Mike

  3. #3
    mikepry's Avatar
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    Clay,
    My humidity is right at 55% in my darkroom at present. This should be okay shouldn't it? And as far as the pipettes go I'm not familiar with the increments of them.....how many drops are .1 ml, etc? Thanks heaps.

  4. #4

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    Mike,

    55% is perfect. I won't print until mine is over 40% and under 60%.

    When you double coat, you need to use full strength solutions for both coats (or at least the last coat). I use a 1/2 strength mix for the first coat, and then do a full strength mix for the second. I found through rigerous testing (yeah, right) that this approach gives nearly the same boost in dmax as two full strength coats.

    As Clay says, it is false economy to be frugal with the solutions as the paper costs as much as the solution, and may be more, depending on the paper.


    ---Michael
    www.mutmansky.com
    B&W photography in Silver, Palladium, and gum bichromate.

  5. #5
    donbga's Avatar
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    Quote Originally Posted by mikepry
    I am trying to boost my DMax and have only been able to come up to 1.23 using pure palladium. Would you consider this weak?
    I remember reading somewhere it should be a little more than that, I think.
    I'm using a glass rod for 8X10 as follows;

    18 palladium/18 Ferric Oxalate Drop Count
    PO @ 110
    Clearing using Kodak HCA 1:4, 2 baths at 5min. ea.
    20 min wash

    Also tried double coating using 9 drops palladium/9 drops distilled water on first coat and ditto on the second.....no difference, still at about 1.23.

    I don't think an oxalic acid presoak will help as I've done that in the past and side by side comparisons show no difference at all.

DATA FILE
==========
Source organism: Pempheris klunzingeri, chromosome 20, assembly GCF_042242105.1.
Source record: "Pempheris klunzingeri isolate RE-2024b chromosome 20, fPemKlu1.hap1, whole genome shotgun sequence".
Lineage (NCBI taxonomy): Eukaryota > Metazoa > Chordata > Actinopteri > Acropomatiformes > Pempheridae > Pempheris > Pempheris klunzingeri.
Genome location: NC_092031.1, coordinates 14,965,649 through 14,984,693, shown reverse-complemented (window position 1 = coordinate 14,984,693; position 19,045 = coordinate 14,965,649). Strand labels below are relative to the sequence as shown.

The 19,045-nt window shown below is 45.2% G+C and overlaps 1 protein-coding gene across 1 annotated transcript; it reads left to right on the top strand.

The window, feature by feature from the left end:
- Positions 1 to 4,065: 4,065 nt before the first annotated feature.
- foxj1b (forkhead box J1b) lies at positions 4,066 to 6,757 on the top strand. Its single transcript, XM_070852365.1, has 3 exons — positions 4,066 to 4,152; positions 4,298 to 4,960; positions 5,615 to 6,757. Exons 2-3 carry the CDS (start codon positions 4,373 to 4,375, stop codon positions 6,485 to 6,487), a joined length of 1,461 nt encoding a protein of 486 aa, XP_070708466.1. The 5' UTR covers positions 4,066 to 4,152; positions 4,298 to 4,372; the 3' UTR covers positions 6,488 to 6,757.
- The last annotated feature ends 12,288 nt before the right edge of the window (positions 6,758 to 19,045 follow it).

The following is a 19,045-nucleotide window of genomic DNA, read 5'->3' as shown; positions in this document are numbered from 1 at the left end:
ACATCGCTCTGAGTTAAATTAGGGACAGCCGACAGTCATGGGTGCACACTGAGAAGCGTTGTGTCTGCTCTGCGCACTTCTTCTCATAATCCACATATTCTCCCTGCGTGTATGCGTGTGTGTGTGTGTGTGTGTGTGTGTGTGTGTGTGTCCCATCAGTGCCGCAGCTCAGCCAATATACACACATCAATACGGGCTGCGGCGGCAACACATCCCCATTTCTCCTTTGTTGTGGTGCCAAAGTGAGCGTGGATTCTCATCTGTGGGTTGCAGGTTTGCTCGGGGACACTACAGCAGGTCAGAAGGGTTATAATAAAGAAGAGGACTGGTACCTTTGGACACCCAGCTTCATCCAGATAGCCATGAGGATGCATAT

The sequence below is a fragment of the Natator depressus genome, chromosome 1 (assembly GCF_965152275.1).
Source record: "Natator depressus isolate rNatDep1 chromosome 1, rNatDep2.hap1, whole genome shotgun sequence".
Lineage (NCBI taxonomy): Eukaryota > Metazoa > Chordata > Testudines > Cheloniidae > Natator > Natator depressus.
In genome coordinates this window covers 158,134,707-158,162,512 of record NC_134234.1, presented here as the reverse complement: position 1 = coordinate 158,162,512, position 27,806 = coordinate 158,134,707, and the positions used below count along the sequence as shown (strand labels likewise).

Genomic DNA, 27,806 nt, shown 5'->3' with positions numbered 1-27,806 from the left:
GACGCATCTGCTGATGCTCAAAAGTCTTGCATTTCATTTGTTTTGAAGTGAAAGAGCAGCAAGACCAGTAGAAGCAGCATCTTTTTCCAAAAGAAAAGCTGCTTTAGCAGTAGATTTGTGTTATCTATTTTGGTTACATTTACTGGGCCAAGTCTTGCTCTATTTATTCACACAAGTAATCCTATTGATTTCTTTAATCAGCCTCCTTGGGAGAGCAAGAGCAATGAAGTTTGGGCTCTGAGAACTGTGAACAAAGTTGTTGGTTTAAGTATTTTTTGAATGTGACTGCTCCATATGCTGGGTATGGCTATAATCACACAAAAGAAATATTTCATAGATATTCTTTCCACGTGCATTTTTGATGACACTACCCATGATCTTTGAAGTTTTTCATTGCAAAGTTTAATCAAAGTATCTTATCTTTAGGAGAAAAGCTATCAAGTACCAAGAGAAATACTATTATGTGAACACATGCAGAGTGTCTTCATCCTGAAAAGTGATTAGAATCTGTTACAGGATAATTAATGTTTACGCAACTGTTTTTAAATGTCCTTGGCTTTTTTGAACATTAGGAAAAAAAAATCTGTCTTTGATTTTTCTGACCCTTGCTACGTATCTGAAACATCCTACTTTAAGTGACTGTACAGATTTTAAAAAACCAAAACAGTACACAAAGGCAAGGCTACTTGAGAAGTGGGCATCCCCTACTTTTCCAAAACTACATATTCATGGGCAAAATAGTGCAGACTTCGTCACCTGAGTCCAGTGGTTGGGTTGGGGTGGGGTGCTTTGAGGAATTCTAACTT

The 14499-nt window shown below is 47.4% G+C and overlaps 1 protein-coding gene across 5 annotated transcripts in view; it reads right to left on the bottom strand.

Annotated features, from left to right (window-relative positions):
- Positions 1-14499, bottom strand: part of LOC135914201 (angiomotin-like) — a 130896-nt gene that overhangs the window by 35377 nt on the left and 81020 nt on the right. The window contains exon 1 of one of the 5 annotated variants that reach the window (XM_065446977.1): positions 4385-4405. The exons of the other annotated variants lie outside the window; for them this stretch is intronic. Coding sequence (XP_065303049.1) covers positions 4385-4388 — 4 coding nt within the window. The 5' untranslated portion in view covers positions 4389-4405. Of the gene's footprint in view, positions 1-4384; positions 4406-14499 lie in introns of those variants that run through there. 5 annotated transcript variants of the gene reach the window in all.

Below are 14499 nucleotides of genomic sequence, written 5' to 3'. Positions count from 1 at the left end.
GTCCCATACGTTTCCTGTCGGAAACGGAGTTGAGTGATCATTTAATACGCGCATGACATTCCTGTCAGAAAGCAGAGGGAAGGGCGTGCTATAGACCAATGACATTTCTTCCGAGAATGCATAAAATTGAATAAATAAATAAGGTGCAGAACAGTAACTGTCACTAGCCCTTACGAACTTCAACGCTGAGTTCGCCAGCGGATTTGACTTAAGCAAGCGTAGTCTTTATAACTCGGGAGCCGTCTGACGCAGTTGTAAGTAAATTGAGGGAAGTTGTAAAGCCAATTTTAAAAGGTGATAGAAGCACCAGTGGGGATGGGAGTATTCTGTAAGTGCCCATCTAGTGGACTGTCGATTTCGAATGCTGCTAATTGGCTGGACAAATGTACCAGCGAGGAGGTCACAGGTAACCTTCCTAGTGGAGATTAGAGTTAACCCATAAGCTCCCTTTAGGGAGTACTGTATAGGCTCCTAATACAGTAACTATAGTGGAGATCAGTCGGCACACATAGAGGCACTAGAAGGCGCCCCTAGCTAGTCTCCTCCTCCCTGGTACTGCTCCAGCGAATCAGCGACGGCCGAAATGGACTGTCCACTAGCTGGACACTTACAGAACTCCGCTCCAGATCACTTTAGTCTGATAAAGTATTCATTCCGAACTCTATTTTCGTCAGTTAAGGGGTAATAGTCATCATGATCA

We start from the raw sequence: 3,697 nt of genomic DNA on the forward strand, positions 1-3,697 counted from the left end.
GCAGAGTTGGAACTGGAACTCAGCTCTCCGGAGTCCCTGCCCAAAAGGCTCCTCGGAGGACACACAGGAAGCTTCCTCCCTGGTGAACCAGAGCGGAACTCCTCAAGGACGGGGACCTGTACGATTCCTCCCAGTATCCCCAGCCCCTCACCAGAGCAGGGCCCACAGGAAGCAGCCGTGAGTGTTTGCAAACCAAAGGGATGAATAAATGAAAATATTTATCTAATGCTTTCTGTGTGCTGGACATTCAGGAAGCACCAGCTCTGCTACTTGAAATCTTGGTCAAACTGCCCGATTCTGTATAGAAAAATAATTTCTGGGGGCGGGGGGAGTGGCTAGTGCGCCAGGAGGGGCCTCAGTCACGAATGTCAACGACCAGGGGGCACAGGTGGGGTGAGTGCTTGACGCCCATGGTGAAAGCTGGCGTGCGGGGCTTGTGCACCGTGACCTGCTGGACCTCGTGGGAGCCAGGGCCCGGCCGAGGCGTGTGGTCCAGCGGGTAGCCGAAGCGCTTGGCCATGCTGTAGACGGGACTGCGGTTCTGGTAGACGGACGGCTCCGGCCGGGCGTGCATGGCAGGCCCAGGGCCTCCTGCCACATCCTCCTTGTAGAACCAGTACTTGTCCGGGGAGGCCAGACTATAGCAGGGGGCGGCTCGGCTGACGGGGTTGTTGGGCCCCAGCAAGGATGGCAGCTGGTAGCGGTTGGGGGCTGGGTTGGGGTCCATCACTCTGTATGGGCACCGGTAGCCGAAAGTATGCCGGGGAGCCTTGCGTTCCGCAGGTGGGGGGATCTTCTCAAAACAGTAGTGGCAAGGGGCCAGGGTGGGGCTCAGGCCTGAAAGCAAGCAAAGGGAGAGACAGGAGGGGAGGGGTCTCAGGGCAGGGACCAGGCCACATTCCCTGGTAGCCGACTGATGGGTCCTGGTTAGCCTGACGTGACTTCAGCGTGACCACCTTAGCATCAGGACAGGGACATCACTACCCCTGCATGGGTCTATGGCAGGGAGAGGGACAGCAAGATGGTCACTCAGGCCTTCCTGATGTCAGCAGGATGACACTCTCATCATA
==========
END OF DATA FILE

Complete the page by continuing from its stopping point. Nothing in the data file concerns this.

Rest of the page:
I started out using a 14/14 drop count and was coming in at 1.17 so by the additional 4 drops all I can see is a marginal increase. Having said that, I have a couple prints that look really nice and when I measured the unmasked portion of the print I see an 1.17 on that and it does again, look very nice. See attached. I have the second edition of Dick Arentz's book and he recommends a 48 drop count for an 8X10! Am I being to frugal here? I can't see spreading 48 drops w/the puddle pusher as I make quite a few trips back and forth with 18/18! Any help would be really appreciated. I have a feeling one of the things I'm going to hear is start using a brush...

    Mike
    Hi Mike,

    Your measured DMAX of 1.23 is a bit low by my experience. Clay's mark of 1.45 is a good aim point. I've never gotten a measured DMAX above 1.47. Cot 320 shouldn't need any acidic pre-treatment before coating. You could probably get by with as little as 1.35 DMAX since that is about 90% of 1.45 (convincing black as Arentz writes.)

    As for your drop count, using Clay's figure of .1 ml per 10 sq. inches is about right by my math. The volume of 1 drop from a plastic dropper is approximately .05 ml so for an 8x10 coated area that would work out to about 40 drops total of FO and metal. So as Arentz suggests he errs a little on the extra side for sensitiser and metal.

    I use a cheap Radio Shack electronic meter for measuring RH and also a wet bulb - dry bulb thermometer and it has been my experience that the Radio Shack device measures a little low. I have much more faith in calculating RH with a psychrometric chart and a wet/dry thermometer.

    So it would be my guess lack of humidity orlack of moisture in your paper may the cause of your low DMAX. Also is your FO mixture fresh and up to snuff?

    Michael Mutmansky made a good point in another thread about lay your paper on drying screens over night to humidify rather than stacked together. That does make a difference.